Can Santa get Food Poisoning? As its the Christmas season, goodies occupy most of our mind. Christmas parties and lavish meals are so common which also pose an increased risk of contracting food poisoning during this festive season.
To create awareness about the importance of food safety and reduce the number of people contracting food poisoning, Food Standards Scotland (FSS) has launched a safety campaign. The campaign features Santa Claus struck by a bout of food poisoning.
‘Food Standards Scotland data shows that there are 43,000 food poisoning infections, 5,800 GP visits and 500 hospital admissions across the country every year.
The campaign also gives out food safety tips and advises people to follow the Four Cs of food safety: cleaning, cooking, chilling and avoiding cross-contamination, with specific advice on the storage, preparation and cooking of turkeys and leftovers.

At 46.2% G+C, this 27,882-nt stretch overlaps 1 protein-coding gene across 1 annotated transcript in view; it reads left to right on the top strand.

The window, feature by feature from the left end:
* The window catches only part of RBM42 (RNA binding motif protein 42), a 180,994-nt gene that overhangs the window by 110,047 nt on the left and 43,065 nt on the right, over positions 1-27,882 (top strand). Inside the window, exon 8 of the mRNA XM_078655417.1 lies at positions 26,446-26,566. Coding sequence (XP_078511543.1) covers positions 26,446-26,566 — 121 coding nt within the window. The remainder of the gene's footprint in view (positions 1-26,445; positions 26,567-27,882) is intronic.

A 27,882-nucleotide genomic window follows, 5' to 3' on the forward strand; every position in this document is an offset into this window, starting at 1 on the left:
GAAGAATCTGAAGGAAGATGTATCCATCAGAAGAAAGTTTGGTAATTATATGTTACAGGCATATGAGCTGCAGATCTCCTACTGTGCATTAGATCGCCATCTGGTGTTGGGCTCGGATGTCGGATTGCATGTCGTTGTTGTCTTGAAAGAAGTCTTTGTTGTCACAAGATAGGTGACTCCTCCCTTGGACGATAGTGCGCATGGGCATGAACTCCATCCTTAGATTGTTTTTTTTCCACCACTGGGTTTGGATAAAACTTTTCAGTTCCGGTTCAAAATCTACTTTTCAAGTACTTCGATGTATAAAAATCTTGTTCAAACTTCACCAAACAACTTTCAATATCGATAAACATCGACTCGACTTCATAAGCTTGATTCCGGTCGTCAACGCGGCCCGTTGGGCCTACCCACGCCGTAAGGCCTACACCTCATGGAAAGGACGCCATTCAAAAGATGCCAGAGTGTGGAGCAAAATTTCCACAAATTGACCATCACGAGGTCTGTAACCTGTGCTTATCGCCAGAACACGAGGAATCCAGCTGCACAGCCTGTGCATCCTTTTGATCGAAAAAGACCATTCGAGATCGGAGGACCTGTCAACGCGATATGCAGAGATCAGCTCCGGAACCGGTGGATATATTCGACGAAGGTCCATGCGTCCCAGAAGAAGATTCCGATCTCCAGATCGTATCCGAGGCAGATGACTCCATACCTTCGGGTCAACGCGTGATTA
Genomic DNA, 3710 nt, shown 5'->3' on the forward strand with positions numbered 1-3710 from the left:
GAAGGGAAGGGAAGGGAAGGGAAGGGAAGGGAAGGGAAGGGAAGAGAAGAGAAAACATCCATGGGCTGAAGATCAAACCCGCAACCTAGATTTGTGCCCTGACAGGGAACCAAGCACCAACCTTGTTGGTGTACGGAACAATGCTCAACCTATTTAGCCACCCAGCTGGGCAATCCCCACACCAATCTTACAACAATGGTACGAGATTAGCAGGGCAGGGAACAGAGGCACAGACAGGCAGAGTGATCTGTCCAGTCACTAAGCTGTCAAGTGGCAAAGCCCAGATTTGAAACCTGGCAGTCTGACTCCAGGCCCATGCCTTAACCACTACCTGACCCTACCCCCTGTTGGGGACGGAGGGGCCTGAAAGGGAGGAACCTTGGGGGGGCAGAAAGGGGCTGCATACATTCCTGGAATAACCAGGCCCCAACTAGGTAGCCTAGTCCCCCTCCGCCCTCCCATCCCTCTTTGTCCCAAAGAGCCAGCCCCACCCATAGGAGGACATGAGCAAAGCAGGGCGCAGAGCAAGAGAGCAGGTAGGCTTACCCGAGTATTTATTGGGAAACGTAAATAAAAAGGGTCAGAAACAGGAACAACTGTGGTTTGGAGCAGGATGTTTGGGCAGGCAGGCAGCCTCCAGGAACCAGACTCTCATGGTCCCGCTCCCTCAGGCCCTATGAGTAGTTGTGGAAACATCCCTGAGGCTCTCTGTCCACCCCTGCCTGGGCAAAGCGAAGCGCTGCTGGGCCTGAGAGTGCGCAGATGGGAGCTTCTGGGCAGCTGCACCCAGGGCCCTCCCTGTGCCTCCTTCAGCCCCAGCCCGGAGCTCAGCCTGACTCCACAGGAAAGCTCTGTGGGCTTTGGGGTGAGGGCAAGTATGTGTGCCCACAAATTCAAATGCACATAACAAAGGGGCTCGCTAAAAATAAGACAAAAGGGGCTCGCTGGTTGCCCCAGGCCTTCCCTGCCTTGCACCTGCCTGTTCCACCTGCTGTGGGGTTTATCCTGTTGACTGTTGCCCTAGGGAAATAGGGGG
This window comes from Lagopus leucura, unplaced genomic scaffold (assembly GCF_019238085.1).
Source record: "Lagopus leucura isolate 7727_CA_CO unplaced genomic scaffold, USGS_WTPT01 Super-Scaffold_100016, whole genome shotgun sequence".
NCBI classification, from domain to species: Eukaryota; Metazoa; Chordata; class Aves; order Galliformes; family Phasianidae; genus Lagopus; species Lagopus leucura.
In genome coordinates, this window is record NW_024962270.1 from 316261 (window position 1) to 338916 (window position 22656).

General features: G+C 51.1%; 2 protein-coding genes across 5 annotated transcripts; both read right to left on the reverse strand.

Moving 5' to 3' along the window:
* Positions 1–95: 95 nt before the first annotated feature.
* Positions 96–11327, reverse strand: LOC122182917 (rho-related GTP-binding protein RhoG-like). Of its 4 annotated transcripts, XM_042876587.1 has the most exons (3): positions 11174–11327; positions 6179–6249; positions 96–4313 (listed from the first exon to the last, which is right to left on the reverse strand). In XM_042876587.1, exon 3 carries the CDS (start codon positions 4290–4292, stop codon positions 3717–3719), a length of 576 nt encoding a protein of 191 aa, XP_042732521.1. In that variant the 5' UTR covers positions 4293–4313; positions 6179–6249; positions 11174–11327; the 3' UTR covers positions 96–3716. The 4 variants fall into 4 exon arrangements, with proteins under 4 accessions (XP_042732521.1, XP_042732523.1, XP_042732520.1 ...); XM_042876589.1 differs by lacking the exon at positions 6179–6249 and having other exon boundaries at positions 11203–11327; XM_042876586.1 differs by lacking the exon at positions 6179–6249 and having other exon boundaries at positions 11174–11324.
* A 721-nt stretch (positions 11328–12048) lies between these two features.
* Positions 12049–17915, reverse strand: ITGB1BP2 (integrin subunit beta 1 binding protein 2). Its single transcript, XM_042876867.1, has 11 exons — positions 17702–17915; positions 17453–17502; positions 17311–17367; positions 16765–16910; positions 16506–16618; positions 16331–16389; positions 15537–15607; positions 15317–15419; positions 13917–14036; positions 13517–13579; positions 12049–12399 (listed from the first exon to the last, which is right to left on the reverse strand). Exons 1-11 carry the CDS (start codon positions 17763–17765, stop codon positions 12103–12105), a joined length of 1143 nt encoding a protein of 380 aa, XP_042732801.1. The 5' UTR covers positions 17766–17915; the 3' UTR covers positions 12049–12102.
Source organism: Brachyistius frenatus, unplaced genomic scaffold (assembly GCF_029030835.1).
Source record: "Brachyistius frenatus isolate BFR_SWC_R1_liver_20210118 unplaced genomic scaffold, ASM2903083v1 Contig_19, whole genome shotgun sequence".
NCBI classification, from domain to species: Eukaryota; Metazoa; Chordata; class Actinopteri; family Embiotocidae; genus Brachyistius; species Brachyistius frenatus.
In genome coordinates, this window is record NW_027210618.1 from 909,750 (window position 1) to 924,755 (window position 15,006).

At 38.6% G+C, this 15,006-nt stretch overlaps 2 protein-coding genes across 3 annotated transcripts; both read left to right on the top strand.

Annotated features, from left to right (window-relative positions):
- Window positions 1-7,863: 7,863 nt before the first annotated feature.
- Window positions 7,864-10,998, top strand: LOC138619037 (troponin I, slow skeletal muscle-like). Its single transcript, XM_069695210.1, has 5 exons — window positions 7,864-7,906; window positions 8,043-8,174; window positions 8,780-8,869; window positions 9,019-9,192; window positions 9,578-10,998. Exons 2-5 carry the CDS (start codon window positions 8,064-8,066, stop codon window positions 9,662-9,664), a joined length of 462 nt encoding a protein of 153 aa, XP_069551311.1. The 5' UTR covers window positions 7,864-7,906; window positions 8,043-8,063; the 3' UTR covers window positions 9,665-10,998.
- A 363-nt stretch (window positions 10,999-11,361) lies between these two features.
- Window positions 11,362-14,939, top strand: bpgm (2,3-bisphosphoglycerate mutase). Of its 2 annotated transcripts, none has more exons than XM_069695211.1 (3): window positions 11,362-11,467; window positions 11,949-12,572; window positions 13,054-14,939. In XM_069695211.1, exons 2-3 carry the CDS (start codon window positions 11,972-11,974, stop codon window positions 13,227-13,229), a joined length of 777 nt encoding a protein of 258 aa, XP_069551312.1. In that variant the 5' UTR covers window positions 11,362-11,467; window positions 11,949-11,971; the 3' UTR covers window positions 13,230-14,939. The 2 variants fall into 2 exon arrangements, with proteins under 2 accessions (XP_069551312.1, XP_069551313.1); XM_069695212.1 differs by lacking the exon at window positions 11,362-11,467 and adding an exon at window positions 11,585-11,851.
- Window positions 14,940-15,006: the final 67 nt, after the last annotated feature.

Geoff Ogle, chief executive of Food Standards Scotland, said, "Christmas is a time for all the family to come together and enjoy themselves and food plays an important part of that. Home cooks are usually preparing larger quantities of food, from party snacks to turkey roast dinners. When you've got a lot to do in the kitchen and are in a hurry, you can take your eye off the ball when it comes to hygiene, and when that happens there's more scope for things to go wrong."
FSS figures show 78% of Scots think they are unlikely to fall ill from food they have prepared in their home and 77% of people learnt cooking from their a family member, suggesting good hygiene and food safety habits can be learned and passed down through generations.
He added that adequate time must be given to defrost turkey and inconsistent cooking through the bird won't get rid of bugs like campylobacter, which can cause food poisoning. Leftovers of turkey must be stored in the fridge and must be consumed within 2 days. Fridge temperature must be at 0-5°C.